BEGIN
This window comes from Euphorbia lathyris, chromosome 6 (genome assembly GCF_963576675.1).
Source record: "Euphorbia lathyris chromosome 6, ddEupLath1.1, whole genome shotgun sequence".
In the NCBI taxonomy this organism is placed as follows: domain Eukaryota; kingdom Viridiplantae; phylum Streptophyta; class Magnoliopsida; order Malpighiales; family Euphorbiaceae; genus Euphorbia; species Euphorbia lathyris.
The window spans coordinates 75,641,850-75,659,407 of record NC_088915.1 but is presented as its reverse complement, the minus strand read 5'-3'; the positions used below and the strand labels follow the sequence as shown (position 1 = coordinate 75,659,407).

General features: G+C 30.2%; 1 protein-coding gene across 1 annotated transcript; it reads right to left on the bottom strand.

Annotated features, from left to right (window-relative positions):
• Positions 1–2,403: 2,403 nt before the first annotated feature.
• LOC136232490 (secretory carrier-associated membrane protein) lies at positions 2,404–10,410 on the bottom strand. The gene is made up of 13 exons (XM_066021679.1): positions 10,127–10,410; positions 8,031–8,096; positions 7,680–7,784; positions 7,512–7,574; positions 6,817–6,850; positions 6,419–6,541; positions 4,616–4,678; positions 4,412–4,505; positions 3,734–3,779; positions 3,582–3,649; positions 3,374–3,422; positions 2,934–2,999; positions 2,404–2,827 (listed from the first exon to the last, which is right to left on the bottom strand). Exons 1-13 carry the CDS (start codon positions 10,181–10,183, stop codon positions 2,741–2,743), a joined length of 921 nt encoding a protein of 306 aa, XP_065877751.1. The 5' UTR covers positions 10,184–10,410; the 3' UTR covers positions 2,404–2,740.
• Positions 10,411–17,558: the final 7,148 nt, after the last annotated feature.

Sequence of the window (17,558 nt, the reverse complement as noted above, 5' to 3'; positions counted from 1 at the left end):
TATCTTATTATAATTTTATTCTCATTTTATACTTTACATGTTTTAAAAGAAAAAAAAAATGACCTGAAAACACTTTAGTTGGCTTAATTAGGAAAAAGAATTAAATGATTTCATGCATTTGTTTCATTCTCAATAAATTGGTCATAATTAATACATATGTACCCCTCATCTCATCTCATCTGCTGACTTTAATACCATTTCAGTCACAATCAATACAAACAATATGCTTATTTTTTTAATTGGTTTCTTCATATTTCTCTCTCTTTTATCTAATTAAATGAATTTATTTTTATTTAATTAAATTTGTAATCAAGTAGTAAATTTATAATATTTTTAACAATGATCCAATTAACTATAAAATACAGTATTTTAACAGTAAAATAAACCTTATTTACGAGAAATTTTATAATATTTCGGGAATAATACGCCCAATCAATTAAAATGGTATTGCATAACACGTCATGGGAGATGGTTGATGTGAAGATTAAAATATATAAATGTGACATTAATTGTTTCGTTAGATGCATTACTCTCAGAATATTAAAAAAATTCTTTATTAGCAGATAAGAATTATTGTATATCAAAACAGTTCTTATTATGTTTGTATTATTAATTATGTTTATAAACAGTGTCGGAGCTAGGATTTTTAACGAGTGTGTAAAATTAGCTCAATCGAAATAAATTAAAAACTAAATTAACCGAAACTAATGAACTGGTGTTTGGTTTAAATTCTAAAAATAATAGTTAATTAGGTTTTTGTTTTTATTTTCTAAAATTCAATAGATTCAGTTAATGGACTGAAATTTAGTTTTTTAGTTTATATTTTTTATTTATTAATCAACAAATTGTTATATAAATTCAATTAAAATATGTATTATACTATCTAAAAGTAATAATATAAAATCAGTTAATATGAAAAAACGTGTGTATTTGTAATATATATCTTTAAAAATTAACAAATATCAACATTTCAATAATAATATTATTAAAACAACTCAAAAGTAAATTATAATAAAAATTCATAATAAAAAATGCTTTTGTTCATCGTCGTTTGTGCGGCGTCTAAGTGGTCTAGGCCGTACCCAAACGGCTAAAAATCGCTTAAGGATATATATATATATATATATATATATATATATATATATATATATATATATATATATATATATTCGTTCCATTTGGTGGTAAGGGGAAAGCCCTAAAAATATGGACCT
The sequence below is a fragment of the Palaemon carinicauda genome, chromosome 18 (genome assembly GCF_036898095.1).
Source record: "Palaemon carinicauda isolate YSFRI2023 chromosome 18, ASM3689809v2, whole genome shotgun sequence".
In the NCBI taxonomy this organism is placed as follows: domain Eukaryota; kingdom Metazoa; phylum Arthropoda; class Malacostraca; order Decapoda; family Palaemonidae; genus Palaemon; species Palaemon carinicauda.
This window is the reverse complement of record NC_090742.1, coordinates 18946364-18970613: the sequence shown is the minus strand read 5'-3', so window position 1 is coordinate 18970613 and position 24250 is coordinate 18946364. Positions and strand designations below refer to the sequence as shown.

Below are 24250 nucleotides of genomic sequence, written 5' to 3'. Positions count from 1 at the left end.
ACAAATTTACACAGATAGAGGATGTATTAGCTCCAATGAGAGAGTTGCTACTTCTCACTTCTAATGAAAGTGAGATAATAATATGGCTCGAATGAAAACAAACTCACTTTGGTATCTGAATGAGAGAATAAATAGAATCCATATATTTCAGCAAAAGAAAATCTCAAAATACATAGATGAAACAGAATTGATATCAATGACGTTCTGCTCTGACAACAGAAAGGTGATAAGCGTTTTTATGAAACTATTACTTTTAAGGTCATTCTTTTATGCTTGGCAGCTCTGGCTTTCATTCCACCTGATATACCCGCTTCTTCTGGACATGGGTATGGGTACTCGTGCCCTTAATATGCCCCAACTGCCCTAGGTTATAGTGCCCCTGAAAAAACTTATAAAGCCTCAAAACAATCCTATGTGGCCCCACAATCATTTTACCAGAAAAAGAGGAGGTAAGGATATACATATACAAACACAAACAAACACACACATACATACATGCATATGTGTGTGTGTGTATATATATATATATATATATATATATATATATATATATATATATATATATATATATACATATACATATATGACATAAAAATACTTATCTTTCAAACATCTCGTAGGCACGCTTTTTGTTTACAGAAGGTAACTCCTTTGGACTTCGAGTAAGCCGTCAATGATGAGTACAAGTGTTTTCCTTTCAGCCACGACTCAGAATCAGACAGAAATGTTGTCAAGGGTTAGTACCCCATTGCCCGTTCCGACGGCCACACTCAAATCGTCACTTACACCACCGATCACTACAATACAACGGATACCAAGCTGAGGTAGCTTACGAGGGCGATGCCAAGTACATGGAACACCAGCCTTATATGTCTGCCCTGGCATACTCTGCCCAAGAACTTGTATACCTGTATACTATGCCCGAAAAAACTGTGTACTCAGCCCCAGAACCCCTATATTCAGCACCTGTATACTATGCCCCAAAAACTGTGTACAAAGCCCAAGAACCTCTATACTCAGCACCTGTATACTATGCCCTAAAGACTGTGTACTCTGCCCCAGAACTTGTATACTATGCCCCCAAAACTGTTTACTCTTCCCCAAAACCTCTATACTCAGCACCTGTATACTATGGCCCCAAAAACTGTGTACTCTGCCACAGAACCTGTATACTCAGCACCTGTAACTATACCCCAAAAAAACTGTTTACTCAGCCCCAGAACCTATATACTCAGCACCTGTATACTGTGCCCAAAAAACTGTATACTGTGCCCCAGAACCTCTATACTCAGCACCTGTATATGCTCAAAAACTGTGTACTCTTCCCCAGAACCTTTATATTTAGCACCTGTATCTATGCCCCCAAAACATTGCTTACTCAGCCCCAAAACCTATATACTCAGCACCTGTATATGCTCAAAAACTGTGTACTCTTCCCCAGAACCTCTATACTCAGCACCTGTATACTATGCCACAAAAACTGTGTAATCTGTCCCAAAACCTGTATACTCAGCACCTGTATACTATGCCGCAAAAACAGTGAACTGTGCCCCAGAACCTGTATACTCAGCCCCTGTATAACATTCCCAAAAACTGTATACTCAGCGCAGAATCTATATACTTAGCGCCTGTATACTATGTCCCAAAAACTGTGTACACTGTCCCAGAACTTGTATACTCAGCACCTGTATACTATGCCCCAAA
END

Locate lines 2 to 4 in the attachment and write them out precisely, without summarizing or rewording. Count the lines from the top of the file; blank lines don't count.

Source record: "Euphorbia lathyris chromosome 6, ddEupLath1.1, whole genome shotgun sequence".
In the NCBI taxonomy this organism is placed as follows: domain Eukaryota; kingdom Viridiplantae; phylum Streptophyta; class Magnoliopsida; order Malpighiales; family Euphorbiaceae; genus Euphorbia; species Euphorbia lathyris.
The window spans coordinates 75,641,850-75,659,407 of record NC_088915.1 but is presented as its reverse complement, the minus strand read 5'-3'; the positions used below and the strand labels follow the sequence as shown (position 1 = coordinate 75,659,407).